In 2013, Theatre, Dance and Performance Training published a special issue (4.2) on the work of Michael Chekhov, edited by Franc Chamberlain and Andrei Kirillov with Jonathan Pitches. It included interviews, conducted by Cass Fleming, Sinéad Rushe and me, with prominent UK-based Chekhov practitioners Graham Dixon, Sarah Kane and Martin Sharp (‘Interview: the MCCUK Past, Present and Future’). Between them, Dixon, Kane and Sharp had been in responsible, in 1995, for setting up the Michael Chekhov Centre UK, now reconfigured slightly as Michael Chekhov UK, a network of artists ‘who are inspired by and working in a variety of ways with the ideas of the Russian actor, director and teacher, Michael Chekhov.’ (http://www.michaelchekhov.org.uk/).
The interviews grew out of a series of conversations between us, as two generations of practitioners working with Chekhov’s technique, at what felt to us to be a transitional moment in the history of Michael Chekhov’s work in this country (for an account of that history, see Jerri Daboo’s chapter in Jonathan Pitches (ed.), Russians in Britain: British Theatre and the Russian Tradition of Actor Training (Routledge, 2011)). Following the publication of these interviews we decided that there was a compelling case for research that built upon historical analyses of Chekhov’s ideas and explorations of his legacy in contemporary actor training towards a consideration of the future of his technique.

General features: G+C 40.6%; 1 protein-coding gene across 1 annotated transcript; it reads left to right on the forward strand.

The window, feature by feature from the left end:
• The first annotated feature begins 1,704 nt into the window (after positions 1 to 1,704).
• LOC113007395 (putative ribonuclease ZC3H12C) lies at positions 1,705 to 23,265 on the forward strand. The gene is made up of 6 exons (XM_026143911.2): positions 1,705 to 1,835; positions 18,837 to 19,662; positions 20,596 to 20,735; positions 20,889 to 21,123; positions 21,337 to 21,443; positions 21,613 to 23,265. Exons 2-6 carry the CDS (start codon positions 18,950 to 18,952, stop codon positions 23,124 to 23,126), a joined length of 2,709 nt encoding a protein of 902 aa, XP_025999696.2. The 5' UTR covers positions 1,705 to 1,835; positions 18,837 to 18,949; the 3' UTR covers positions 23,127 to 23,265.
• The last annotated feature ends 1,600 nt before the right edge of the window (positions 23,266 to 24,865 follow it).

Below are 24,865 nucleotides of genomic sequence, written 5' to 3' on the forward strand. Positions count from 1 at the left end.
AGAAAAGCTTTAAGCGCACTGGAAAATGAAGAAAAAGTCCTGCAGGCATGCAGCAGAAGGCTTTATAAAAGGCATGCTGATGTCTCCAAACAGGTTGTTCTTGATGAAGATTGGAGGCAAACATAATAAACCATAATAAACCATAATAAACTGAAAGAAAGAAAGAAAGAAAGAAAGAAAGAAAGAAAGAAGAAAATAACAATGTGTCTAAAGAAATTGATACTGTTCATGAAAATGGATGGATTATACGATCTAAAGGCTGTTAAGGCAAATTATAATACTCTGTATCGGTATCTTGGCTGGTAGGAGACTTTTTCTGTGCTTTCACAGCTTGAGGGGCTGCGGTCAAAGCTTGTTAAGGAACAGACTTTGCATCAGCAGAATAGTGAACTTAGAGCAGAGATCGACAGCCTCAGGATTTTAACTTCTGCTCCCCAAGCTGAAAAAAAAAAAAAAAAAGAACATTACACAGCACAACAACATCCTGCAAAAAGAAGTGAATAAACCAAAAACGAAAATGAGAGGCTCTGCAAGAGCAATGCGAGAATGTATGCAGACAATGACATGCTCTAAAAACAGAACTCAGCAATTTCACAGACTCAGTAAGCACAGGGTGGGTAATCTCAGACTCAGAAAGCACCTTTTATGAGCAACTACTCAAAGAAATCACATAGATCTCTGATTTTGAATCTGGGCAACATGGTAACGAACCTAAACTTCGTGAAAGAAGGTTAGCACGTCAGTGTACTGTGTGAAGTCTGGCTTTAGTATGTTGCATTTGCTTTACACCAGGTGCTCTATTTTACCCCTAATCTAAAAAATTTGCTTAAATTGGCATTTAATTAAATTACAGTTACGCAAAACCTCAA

To this end, in 2013 we began a project asking, ‘How can Chekhov’s techniques be used in the 21st century in contexts other than actor training designed for the interpretation of existing dramatic literature?’ We undertook practice research into the use of Chekhov’s technique as part of theatre-making processes that blur conventional distinctions between writers, actors and directors, and took his work into areas of theatre practice he had not taught himself: voice, movement, dance, design, applied theatre and therapeutic practices. We also initiated conversations with Chekhov practitioners in other parts of the world.
That project came to an end in September 2016 with an event at Goldsmith’s featuring over 120 participants and the production of an edited collection: Michael Chekhov Technique in the Twenty First Century: New Pathways (Bloomsbury Methuen Drama), edited by Dr Cass Fleming and Dr Tom Cornford, which will be published in 2018. The attached report offers an overview of the research undertaken to date and of our future plans. We hope that you will find it stimulating and encourage you to engage either with us directly or with Michael Chekhov UK here.
Dr Tom Cornford
Lecturer in Theatre and Performance, The Royal Central School of Speech and Drama.